Several factors are calculated when considering the impact new credit has on your credit scores.
This includes how many new accounts you’ve recently opened and inquiries.
Recently opened accounts consider how many new accounts you have opened up within the last 2 months.
According to FICO, “research shows that opening several credit accounts in a short period of time represents greater risk – especially for people who do not have a long credit history.”
Every time you open a new account your credit scores drop a bit to stop you from establishing too much credit at once.
What does this mean for you?
Establish your credit slowly and don’t panic if your scores drop after you open up a new account, the score will come back up within a few months.
The second part of new credit is inquiries. An inquiry is a record of any company viewing your credit report for the purpose of reviewing your credit history.
The Fair Credit Reporting Act (FCRA) allows any organizations to view your credit file as long as they have a permissible purpose.
There are two different types of inquiries; Hard inquiries, which impact your credit scores, occur when someone checks your credit information for the purpose of obtaining a loan.
A soft inquiry does NOT impact your credit scores.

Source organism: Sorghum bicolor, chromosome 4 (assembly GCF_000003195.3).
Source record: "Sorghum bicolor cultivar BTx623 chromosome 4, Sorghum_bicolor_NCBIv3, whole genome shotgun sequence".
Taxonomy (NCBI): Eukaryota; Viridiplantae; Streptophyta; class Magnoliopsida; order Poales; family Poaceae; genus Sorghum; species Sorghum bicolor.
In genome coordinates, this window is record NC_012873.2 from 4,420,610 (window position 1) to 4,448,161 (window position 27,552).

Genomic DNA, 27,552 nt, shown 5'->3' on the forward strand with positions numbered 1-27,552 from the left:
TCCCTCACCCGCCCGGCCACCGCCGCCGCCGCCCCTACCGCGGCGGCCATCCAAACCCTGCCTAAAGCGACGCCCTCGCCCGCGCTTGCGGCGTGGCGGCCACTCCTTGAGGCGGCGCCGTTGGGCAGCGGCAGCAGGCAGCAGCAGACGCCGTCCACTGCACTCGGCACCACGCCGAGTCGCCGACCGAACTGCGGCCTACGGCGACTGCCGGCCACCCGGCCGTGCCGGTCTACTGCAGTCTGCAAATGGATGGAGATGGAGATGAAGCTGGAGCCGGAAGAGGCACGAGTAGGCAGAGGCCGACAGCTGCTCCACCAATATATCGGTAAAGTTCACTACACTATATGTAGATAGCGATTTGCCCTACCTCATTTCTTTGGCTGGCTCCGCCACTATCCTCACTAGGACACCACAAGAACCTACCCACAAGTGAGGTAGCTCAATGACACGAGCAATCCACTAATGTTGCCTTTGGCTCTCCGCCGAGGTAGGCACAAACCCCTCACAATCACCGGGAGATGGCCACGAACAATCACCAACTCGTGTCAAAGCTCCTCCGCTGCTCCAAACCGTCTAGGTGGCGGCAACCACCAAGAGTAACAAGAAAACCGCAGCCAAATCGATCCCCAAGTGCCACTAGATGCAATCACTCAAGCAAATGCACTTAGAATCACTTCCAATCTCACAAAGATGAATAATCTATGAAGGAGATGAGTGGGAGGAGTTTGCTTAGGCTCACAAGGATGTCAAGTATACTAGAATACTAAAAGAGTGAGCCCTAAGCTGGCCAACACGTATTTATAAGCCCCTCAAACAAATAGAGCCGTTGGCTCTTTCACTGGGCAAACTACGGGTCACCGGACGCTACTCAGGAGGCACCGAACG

Too many hard inquiries make a person look desperate for credit and lower their credit scores.
A hard inquiry can report on your credit for up to 2 years but, according to FICO, only the last 1 year worth of inquiries actually impacts your FICO Credit Scores.
On top of that, inquiries ran within a one-month timeframe, within the same industry, are grouped together and only count against your FICO score as one inquiry.
So if you went car shopping and your auto dealer sent your credit application to 12 different lenders who each ran your credit report – don’t worry.
Although all 12 inquiries will report on your credit history, they will only impact your credit score as a single inquiry.
This is known as rate-shopping.
If you have ever disputed inquries with the credit bureaus you know that the probablity of a detion is slim to none.
Most often, the credit bureaus mail you a response stating that, “Inquiries are a matter of record and if you wish to dispute their validity to contact the creditor that pulled your reports directly”.
Inquiries fall under the permissible purpose section of the FCRA which states that every creditor reporting an inquiry on your credit report needs to have a permissible purpose (proper authorization) for the inquiry.
You can request that all of the creditors reporting inquiries provide proof of permissible purpose, if they have the proper authorization, the inquiry will stay, if they can’t verify permissible purpose, the inquiry is deleted.
If you need help.
CreditFirm.net has helped our clients remove thousands of inquiries from their credit reports.
• Opened their most recent account an average of 2 years and 5 months ago.
• Less than 35% of High Achievers applied for new credit once or more in the past year.